Sen. Bob Worsley, R-Mesa said he will not give a hearing this year to either SB 1049 or SB 1135, a much broader measures.

State lawmakers are moving to keep cellphones out of the hands of the newest drivers while behind the wheel.

But the practice apparently will remain legal for the other 5 million Arizona motorists and anyone else who drive in the state.

Members of the Senate Committee on Transportation and Infrastructure voted 6-1 Tuesday to spell out that those with instructional permits cannot use hand-held devices for any reason at all. That includes not only texting but also talking on the phone.

SB 1080 also extends that restriction to those with a Class G license—the first license available to teens—for the first six months they on the road.

But Sen. Bob Worsley, R-Mesa, said he will not give a hearing this year to either SB 1049 or SB 1135, much broader measures.

The former, crafted by Sen. John Kavanagh, R-Fountain Hills, would making texting and messaging using hands illegal for anyone behind the wheel, regardless of age. The other from Steve Farley, D-Tucson, also applies to all motorists but is more comprehensive, covering not only texting and messaging but also requiring the use of a hands-free device to make a call.

Worsley, however, said he wants to take baby steps.

"We're going to start and see how this goes,” he said, with SB 1080 covering only about 1 percent of those licensed in the state.

"I'm going to learn kind of what the issues are this year on this one,” Worsley explained. "And then we'll expand from there if it goes well.”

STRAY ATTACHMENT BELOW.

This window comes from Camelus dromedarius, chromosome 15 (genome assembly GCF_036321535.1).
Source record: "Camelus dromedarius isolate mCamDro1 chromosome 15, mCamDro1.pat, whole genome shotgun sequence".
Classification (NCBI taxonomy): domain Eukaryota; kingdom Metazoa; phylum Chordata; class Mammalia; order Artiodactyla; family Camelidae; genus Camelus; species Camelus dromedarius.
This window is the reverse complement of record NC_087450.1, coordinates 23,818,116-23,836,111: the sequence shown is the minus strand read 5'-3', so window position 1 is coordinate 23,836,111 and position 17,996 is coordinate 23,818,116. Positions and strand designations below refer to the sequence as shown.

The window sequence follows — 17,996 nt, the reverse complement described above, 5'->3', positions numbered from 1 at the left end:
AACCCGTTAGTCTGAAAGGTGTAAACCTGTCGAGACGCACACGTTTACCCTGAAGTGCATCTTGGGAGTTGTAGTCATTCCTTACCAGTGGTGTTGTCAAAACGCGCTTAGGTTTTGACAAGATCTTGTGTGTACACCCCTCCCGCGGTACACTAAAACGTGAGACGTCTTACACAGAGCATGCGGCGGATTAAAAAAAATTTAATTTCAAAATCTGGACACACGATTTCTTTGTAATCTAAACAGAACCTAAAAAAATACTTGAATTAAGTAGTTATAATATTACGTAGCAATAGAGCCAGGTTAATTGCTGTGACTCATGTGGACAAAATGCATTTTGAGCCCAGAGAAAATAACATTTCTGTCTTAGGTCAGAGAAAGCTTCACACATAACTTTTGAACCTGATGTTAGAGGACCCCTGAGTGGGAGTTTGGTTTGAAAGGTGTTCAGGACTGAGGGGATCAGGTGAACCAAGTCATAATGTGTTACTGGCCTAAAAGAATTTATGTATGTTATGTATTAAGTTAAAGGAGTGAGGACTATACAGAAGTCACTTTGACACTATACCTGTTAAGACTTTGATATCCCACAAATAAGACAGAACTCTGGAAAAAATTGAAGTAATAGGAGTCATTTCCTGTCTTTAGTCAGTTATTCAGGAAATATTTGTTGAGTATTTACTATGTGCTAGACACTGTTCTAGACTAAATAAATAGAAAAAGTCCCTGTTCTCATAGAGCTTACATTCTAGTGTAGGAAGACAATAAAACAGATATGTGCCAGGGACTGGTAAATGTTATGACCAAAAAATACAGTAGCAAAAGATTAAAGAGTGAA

SB 1080 is being shepherded through the process by Sen. Karen Fann, R-Prescott, who sponsored similar measures in prior years when she was in the House.

Fann said what she's trying to do is not a big stretch. She pointed out there already are restrictions on Class G drivers, ranging from having no more than one unrelated teen in the vehicle to a ban on driving between midnight and 5 a.m. without a parent present unless it's for something like going to work.

The texting and talking ban, Fann said, fits right in.

"The sole purpose is these young people need to be concentrating, not be distracted by others in the car, by other things going on,” she said. "They need to learn good driving habits.”

The measure still needs approval by the full Senate before going to the House.

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